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Children and Young People » Limits of Parental Consent / Refusal


Children and Young Persons (Care and Protection) Act 1998 s228 NSW
NSW Parliament
Children’s court has jurisidiction where there has been a failure to provide adequate and proper medical aid.

Family Law Act 1975 (Cth) s67ZC Cth
Commonwealth Govt
Outlines some of the limits to parental consent / refusal to treatment. The court to consent to certain treatment that parents cannot consent to, eg sterilisation procedures. In situations where the Family Law Act and the Guardianship Act are inconsistent, the Family Law Act prevails.

Toolkits and Protocols

Guardianship Tribunal information: special medical treatment for people under 16 years NSW
NSW Guardianship Tribunal
The Tribunal’s consent is necessary for special medical treatment for a person under 16 years. This document outlines the process and requirements.

Parental Decision Making
Ethics in medicine – University of Washington School of Medicine.


Auckland District Health Board v W [2012] NZHC 1563 New Zealand
The New Zealand High Court ordered that a child be placed under guardianship for the purpose of consenting to a kidney and liver transplant. Child’s parents were Jehovah’s Witnesses and unable to consent to blood transfusions involved in the treatment.

Children, Youth and Women’s Health Services Inc v YJL, MHL AND TL [2010] SASC 175 South Australia
Blood products were ordered for a 10-year-old boy with osteosarcoma, whose parents were Jehovah’s Witnesses.

Department of Health and Community Services (NT) v JWB (Marion’s Case) (1992) 175 CLR 218 Cth
Parent’s authority is not absolute – they are required to act in the child’s best interests. Court held that parents cannot consent to a non-therapeutic procedure to sterilise their daughter who has an intellectual disability. Such a decision must be approved by the court.

K v Minister for Youth and Community Services [1982] 1 NSWLR 311 NSW
not freely available online
Guardian of a 15 year old girl refused consent for an abortion which she and her mother wanted. Girl was a ward of the court and so consent of the Minister for Youth and Community Services was necessary. Judge allowed the abortion due to the adverse affects on her health through being forced to bear the child.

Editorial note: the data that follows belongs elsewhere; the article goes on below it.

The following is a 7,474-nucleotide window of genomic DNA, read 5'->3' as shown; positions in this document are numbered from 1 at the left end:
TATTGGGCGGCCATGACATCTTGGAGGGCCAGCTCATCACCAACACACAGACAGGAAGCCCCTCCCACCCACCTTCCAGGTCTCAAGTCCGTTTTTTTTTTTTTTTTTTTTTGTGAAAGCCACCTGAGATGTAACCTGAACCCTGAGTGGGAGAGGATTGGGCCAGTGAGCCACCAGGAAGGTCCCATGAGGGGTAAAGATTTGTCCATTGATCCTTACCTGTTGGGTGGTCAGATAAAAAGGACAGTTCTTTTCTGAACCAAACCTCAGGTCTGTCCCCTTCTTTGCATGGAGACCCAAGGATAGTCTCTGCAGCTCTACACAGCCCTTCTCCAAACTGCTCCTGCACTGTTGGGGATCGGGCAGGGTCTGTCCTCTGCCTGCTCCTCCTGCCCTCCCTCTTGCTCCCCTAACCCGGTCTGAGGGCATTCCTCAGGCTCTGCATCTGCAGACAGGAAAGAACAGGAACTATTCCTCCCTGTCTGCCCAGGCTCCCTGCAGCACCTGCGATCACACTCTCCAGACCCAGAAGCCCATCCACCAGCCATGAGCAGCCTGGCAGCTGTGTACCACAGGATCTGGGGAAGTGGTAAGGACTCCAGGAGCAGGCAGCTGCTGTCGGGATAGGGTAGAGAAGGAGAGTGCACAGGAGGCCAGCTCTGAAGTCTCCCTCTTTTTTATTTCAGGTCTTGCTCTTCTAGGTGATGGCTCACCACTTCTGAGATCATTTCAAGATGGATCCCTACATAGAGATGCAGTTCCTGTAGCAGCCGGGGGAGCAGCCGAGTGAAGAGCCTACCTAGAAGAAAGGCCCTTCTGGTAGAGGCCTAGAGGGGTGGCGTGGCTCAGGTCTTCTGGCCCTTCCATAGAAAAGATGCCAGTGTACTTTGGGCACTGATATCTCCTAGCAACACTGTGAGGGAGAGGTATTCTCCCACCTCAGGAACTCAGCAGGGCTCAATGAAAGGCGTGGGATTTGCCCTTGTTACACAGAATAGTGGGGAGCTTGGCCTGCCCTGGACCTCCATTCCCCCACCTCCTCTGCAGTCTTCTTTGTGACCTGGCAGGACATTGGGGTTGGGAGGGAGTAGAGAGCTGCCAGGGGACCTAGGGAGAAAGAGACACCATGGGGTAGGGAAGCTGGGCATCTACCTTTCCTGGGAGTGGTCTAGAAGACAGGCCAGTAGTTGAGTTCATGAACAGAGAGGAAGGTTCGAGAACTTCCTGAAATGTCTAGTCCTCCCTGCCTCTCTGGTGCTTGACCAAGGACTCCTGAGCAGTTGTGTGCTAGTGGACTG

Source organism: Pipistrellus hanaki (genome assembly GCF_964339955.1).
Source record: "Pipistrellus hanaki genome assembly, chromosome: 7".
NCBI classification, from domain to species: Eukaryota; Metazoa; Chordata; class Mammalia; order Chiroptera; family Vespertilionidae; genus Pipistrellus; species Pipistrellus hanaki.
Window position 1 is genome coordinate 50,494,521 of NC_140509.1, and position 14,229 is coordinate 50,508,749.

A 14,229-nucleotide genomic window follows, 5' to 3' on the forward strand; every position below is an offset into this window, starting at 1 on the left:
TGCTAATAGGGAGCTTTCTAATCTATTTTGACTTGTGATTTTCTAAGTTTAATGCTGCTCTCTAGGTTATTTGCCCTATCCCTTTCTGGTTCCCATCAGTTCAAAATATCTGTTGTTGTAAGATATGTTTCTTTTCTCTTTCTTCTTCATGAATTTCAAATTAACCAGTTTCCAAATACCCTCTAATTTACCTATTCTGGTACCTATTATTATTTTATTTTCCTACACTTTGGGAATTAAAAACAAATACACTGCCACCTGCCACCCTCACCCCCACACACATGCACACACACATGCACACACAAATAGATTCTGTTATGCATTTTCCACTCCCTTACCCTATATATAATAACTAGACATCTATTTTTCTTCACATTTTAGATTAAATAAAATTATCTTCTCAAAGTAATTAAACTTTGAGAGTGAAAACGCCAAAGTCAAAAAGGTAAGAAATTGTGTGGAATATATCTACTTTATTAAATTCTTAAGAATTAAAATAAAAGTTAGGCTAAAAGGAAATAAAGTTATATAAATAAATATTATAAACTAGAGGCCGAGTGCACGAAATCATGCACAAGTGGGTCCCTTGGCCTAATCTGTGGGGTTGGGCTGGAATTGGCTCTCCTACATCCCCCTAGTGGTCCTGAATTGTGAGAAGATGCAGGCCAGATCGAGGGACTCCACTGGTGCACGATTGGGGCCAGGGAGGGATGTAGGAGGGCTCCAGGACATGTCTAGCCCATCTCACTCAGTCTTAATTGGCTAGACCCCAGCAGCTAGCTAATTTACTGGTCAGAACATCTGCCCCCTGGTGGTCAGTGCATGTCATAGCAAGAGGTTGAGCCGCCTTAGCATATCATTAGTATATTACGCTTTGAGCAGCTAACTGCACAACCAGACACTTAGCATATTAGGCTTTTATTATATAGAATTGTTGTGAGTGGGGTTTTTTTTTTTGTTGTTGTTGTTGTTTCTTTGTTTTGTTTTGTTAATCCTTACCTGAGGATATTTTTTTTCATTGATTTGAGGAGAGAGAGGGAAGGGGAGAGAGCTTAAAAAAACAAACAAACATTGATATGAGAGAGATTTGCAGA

L and GM v MM, Director General, Department of Family Services and Aboriginal and Islander Affairs (Sarah’s case) (1993) 17 Fam LR 357 Cth
Parents wished their child to be sterilised. Child had an intellectual disability and lived in a disabled persons’ ward. Court held it was not in the child’s best interests.

North Western Health Board v W(H) [2000] IEHC 197 (27 October 2000)
Parents refused to allow medical practitioners to administer the Guthrie test for PKU, spina bifida and other conditions to their child. Court found in favour of the parents.

Re A (1993) 16 FLC 94-402 Cth
Court held that parents could not consent to gender reassignment surgery for their 14 year old child as the treatment was invasive, irreversible and major.

Re Vaccination/MMR litigation: A v B, D v E [2003] EWCA Civ 1148
not freely available online
Court overrode mother’s refusal of the MMR vaccination for her child.

Re Baby D (No. 2) [2011] FamCA 176 (16 March 2011) Cth
The judge agreed that parents could authorise the removal of the tube and the sedation of Baby D on best interests grounds and that such a decision could be made by parents without judicial review.

Re Bernadette [2011] FamCAFC 50 Cth
Full Family Court dismissed the appeal as the child had since turned 18 and the courts found that it did not have jurisdiction.

Re Jamie [2012] FamCAFC 8 Cth
The court considered the application for the consent of special medical procedures for treatment of gender identity disorder and authorised the parents to consent to only the first stage of the treatment for their 10 year old child. The case is currently on appeal with an undisclosed public authority intervener now a party to the proceedings.

Re Jamie [2013] FamCAFC 110 Cth
Court considered whether the two phase treatment used in gender identity disorder was a special medical treatment for which consent was outside bounds of parental authority. Court found that the consent requirements were different for each stage and depended on whether the child was Gillick competent (capacity to consent to treatment) which was a matter to be determined by the court.

Re H [2011] QSC 427 Queensland
Court ordered vaccinations for hepatitis B when the mother (who had chronic Hepatitis B) refused to consent.

Re O (Special medical procedure) [2010] FamCA 1153 Cth
Court authorised parents of a 16 year old child to consent to special medical procedures.

Re Rosie (Special medical procedure) [2011] FamCA 63 Cth
Treatment for gender identity disorder was considered to be ‘special’ even though the children were over 16 years old and competent to consent.

TS & DS v Sydney Children’s Hospital Network (“Mohammed’s case”) [2012] NSWSC 1609 NSW
Garling J refused to force doctors to provide mechanical ventilation when parents sought an order requiring treatment for their child. Garling J was highly critical of quality of life assessments. His Honour found that the treatment would not cure Mohammed, not prevent his inevitable death but it would cause significant pain and discomfort.

Women’s and Children’s Health Network Inc v M, CN [2013] SASC 16 South Australia
Blood transfusions were ordered for a child with leukaemia. Parents objected on religious grounds as Jehovah’s witnesses. Court considered best interests of child and ordered treatment.

Papers, Reports and Books

What limits, if any, should be placed on a parent’s right to consent and/or refuse to consent to medical treatment for their child?
Nursing Philosophy (2010), 11, pp. 280–285

When parents refuse
Medical Observer. 29th May 2009

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